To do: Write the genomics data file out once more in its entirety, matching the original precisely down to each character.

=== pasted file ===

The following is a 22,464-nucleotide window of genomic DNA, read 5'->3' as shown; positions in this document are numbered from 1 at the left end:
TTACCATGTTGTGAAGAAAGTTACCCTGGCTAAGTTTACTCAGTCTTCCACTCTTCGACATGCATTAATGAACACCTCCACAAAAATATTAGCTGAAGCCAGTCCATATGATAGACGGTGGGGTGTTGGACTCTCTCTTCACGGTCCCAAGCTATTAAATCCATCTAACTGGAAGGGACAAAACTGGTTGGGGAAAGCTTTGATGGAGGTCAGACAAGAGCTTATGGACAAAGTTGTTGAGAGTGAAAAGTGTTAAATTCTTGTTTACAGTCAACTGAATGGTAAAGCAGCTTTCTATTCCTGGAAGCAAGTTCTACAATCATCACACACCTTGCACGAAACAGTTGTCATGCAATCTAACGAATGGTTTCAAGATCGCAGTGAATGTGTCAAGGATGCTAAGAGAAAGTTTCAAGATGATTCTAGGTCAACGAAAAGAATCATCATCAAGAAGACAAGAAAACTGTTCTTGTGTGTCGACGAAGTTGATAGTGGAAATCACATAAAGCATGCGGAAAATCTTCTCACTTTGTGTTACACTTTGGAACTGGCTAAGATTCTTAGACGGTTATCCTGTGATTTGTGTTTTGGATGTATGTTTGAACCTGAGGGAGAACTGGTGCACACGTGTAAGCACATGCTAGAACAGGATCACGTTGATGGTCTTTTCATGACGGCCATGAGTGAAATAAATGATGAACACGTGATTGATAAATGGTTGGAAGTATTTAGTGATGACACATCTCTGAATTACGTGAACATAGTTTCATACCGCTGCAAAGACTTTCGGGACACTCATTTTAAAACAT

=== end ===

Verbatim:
The following is a 22,464-nucleotide window of genomic DNA, read 5'->3' as shown; positions in this document are numbered from 1 at the left end:
TTACCATGTTGTGAAGAAAGTTACCCTGGCTAAGTTTACTCAGTCTTCCACTCTTCGACATGCATTAATGAACACCTCCACAAAAATATTAGCTGAAGCCAGTCCATATGATAGACGGTGGGGTGTTGGACTCTCTCTTCACGGTCCCAAGCTATTAAATCCATCTAACTGGAAGGGACAAAACTGGTTGGGGAAAGCTTTGATGGAGGTCAGACAAGAGCTTATGGACAAAGTTGTTGAGAGTGAAAAGTGTTAAATTCTTGTTTACAGTCAACTGAATGGTAAAGCAGCTTTCTATTCCTGGAAGCAAGTTCTACAATCATCACACACCTTGCACGAAACAGTTGTCATGCAATCTAACGAATGGTTTCAAGATCGCAGTGAATGTGTCAAGGATGCTAAGAGAAAGTTTCAAGATGATTCTAGGTCAACGAAAAGAATCATCATCAAGAAGACAAGAAAACTGTTCTTGTGTGTCGACGAAGTTGATAGTGGAAATCACATAAAGCATGCGGAAAATCTTCTCACTTTGTGTTACACTTTGGAACTGGCTAAGATTCTTAGACGGTTATCCTGTGATTTGTGTTTTGGATGTATGTTTGAACCTGAGGGAGAACTGGTGCACACGTGTAAGCACATGCTAGAACAGGATCACGTTGATGGTCTTTTCATGACGGCCATGAGTGAAATAAATGATGAACACGTGATTGATAAATGGTTGGAAGTATTTAGTGATGACACATCTCTGAATTACGTGAACATAGTTTCATACCGCTGCAAAGACTTTCGGGACACTCATTTTAAAACAT